Dosage And DurationEdit
The average threshold dosage of pure MDMA commonly consumed is anywhere between sixty and 150 milligrams. Strong to overwhelming doses range from 150 to above two hundred, which can be harming or even fatal considering different people can react differently to the same dose. A person that takes one hundred milligrams may feel barely anything, while another person has one hundred milligrams and feels everything. Always start with a low dosage, especially on a first time experience.
Ecstasy is known for producing a huge, sudden rush or euphoria. The drug's onset is anywhere from twenty to ninety minutes and the come up (the infamous rush) can be five to twenty minutes depending on dose and individual. After the rush, the plateau lasts from three to five hours, with effects gradually diminishing thereafter.
MDMA is considered to be one of the most adulterated drugs on the street. Dealers and manufacturers of ecstasy easily cut tablets with a variety of other substances. These may include methamphetamine, amphetamine, ephredrine, cocaine, caffiene, etc. In actuality, some MDMA pills may not even contain any traces of ecstasy. Instead they may be solely manufactered from ibuprofen, piperizines, or even PMA. The latter is one of the most toxic hallucinogenics ever made and a number of deaths have been attributed to it. The reasons for adulterating MDMA range from the inexpensive prices or merely to side-step any legal issues if caught.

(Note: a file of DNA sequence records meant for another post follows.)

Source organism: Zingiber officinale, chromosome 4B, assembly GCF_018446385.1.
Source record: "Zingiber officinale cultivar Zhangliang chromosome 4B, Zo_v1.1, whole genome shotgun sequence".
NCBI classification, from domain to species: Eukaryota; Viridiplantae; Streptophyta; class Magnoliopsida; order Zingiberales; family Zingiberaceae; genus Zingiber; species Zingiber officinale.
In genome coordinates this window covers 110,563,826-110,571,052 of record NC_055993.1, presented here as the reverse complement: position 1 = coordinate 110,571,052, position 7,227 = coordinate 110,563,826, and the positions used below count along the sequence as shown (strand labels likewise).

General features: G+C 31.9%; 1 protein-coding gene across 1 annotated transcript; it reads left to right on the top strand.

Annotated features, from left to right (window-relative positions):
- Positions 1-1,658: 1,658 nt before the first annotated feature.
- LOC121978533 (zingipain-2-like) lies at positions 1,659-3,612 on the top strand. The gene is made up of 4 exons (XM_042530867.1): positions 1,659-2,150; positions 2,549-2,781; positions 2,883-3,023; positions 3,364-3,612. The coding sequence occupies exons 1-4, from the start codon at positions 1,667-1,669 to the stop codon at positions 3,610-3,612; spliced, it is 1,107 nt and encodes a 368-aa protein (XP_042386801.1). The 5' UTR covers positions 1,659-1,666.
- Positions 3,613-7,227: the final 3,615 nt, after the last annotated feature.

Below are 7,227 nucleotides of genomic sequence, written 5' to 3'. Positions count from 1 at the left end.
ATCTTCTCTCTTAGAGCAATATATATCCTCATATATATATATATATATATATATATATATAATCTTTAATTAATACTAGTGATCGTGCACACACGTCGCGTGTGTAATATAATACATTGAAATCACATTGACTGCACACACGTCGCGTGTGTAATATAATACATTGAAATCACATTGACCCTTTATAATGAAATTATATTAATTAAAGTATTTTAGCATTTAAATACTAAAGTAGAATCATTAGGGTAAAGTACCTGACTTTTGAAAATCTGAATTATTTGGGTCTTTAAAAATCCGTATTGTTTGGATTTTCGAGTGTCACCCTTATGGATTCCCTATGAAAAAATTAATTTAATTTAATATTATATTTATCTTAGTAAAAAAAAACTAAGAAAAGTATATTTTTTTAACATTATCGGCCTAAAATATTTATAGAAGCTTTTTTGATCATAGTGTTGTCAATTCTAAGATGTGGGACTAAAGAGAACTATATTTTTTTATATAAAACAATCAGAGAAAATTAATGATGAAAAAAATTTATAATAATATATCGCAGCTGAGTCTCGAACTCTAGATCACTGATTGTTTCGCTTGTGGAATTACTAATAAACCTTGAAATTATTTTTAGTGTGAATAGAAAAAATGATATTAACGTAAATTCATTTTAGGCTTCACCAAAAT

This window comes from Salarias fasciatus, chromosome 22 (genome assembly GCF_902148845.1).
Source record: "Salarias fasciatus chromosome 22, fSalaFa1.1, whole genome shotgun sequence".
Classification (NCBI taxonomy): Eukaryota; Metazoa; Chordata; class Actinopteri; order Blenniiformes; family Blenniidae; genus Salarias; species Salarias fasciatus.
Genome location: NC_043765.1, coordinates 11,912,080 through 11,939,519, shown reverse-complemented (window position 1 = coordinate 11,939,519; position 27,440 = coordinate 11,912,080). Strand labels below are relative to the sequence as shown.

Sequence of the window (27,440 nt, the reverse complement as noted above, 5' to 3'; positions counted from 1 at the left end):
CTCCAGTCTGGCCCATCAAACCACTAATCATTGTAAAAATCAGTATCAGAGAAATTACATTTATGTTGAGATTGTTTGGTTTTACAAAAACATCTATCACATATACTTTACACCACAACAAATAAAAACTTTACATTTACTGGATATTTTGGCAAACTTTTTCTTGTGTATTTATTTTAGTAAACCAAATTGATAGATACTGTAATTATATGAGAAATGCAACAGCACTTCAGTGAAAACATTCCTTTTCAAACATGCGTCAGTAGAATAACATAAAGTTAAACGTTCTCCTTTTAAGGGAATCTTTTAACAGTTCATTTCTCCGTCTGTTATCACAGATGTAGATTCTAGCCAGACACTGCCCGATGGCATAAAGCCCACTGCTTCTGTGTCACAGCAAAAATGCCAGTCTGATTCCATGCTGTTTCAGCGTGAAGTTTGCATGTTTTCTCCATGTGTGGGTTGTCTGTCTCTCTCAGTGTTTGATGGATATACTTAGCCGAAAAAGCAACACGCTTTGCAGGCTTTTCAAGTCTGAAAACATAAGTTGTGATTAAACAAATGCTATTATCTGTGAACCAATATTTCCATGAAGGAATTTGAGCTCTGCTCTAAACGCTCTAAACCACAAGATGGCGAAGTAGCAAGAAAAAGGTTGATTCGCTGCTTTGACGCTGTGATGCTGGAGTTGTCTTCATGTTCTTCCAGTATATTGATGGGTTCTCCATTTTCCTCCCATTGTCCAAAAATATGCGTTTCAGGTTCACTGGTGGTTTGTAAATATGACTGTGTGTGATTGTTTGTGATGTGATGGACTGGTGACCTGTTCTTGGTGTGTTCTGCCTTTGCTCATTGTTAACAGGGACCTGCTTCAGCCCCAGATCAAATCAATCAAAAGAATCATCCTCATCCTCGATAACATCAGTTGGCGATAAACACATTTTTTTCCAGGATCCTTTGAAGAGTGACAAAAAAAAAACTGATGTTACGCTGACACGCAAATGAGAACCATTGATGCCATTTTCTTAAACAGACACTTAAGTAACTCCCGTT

Beneficial Effects Edit
These are some of the most common beneficial factors of ecstasy as reported by most users.
- A strong idea of peace and self-acceptance
- Decreased agitation, anxiety, aggression, hostility, jealousy, fear, and insecurity
- Extreme mood lift accompanied by mild to severe euphoria
- Feelings of empathy, compassion, forgiveness, acceptance, intimacy, and even love towards other individuals
- Insight, introsepective thoughts, and mental clarity
- Self-confidence without arrogance
- The ability to discuss anger-provoking concepts with newfound ease
- Intensification of tactile, auditory, and optical senses
- Substantial appreciation of music
- Mild psychedelia
- Stimulation and arousal
- Increased energy, alertness, endurance, awareness, wakefullness, desire, and motivation
Side Effects Edit
Ecstasy can affect the body very physically and emotionally, and sometimes these sypmtoms are undesireable. The most common adverse side effects reported by users are as follows: